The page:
Extreme Exposure: Vonn's 73rd win, Supercross gets physical and more
In this week’s edition of Extreme Exposure—a weekly column featuring news and photography from the world of action and outdoor sports—the X Games announces its 2016 lineup, the Monster Energy Supercross in Anaheim gets kind of ugly and Lindsey Vonn is still money.
Still in the Money
It was a good weekend for Lindsey Vonn, who extended her Super G win streak to four and pulled to within 38 points of the Overall World Cup lead this weekend at Altenmarkt, Austria. It was Vonn’s 73rd World Cup victory and came just when America’s best racer needed it. “I had a lot of confidence after Lake Louise, and then in Val d’Isere I felt like I lost my confidence a little bit after going out in the downhill,” she said. “I went home, I had a good break and I feel energized again. I feel really good mentally and physically, and I think that showed in this weekend’s racing.” This is the second time in Vonn’s career that she has won four races in a row. The first time was in 2009, and her current streak dates back to March of last year. Vonn holds an 80-point lead in the World Cup Super G standings.
Let’s Get Physical
Things got super-physical at the opening event of the Monster Energy Supercross in Anaheim, Calif., this weekend. In one of the heat races to qualify for the main event, Vince Friese took a wide line and forced Weston Peick off the track. The pair have a history with one another, and in the semis their rivalry exploded when Friese again took an aggressive line on Peick and the two wiped out in a pile on the track. That’s when Peick unleashed a series of blows to the back of Freise’s head in retaliation. Peick was immediately booted, fined $5,000 and suspended from next weekend’s race in San Diego.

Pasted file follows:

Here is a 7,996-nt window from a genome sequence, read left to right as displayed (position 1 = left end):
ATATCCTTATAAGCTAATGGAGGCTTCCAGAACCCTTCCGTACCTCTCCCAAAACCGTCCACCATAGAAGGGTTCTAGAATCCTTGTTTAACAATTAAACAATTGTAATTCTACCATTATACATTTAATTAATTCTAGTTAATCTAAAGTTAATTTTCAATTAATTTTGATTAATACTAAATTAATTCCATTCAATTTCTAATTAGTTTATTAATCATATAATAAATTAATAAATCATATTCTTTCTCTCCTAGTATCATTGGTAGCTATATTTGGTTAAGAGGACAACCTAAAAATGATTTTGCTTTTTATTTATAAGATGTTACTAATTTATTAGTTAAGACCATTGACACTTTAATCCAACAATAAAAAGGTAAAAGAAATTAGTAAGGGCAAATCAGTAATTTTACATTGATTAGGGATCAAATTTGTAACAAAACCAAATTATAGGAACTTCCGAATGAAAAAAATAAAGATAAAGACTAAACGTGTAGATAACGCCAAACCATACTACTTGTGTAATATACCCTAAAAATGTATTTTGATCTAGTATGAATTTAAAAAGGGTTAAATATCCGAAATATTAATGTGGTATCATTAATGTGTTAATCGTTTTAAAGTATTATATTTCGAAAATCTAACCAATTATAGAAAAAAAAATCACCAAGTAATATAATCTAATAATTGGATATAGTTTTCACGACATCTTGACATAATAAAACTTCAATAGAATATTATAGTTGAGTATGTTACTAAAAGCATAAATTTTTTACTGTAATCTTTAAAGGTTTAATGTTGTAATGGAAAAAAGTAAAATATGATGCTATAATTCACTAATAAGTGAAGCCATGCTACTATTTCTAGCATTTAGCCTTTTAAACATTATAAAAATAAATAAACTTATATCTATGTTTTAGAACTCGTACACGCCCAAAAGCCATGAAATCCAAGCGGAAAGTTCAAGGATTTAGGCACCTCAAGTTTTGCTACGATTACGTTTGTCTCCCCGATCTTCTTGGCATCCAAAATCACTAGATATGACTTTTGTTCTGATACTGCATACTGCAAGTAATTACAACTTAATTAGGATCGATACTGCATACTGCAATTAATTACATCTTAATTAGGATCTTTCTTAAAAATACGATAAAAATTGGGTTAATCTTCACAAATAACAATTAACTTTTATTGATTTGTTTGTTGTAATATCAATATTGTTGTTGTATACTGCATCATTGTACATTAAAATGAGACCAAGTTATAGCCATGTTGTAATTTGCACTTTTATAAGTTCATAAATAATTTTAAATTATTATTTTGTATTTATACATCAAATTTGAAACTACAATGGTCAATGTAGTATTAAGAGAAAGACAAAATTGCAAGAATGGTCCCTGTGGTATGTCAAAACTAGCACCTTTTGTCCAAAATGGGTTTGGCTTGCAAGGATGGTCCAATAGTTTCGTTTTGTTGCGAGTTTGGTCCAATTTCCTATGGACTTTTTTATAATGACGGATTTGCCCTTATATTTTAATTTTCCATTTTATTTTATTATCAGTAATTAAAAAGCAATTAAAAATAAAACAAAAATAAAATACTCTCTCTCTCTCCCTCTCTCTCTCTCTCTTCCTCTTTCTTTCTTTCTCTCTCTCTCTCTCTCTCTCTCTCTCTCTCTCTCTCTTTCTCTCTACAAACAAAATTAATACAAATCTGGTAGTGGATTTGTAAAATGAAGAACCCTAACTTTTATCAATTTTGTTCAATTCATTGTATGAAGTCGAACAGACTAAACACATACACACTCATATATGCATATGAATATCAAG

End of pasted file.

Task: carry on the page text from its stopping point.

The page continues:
In an exciting 250 SX final, Jessy Nelson built a sizeable lead over the field but Cooper Webb was able to reel him in, and when Nelson made a misstep in one of the jump sections Webb was able to overtake him and nab his seventh career win. In the 450SX class, Jason Anderson grabbed the first victory of his career after the race was restarted following a nasty collision between Ryan Dungey and James Stewart. Stewart was unable to continue in front of a sold-out crowd of more than 45,000 people.
It’s Getting Real
Last week, ESPN’s X Games franchise announced the 2016 lineup of its successful Real Series video contest, in which different X segment athletes compete, creating edits which are viewed by industry experts who decide a winner. There’s also an audience format, in which viewers vote on winning edits through a bracket, tournament style. The winner of the fan balloting gets an additional cash prize. The 2016 Real lineup includes ski, snowboard, street skating and motocross and, new this year, BMX. The Real Ski comp will also switch emphasis this season from backcountry riding to urban video parts and will be the first to air on ABC, February 20. Action sports athletes have always been big proponents of the video contest formats because it allows them to film in locales that are more suited to progression as opposed to a set course or competition at an event. “Filming video parts has always been such a driving force in the progression of skiing,” said first-time invitee Clayton Vila, who’ll compete in the Real Ski street comp. “But often the people who solely make video parts get overlooked. This event brings a whole new level of legitimacy to our sport, and is an amazing opportunity to show the world how far street skiing has progressed.”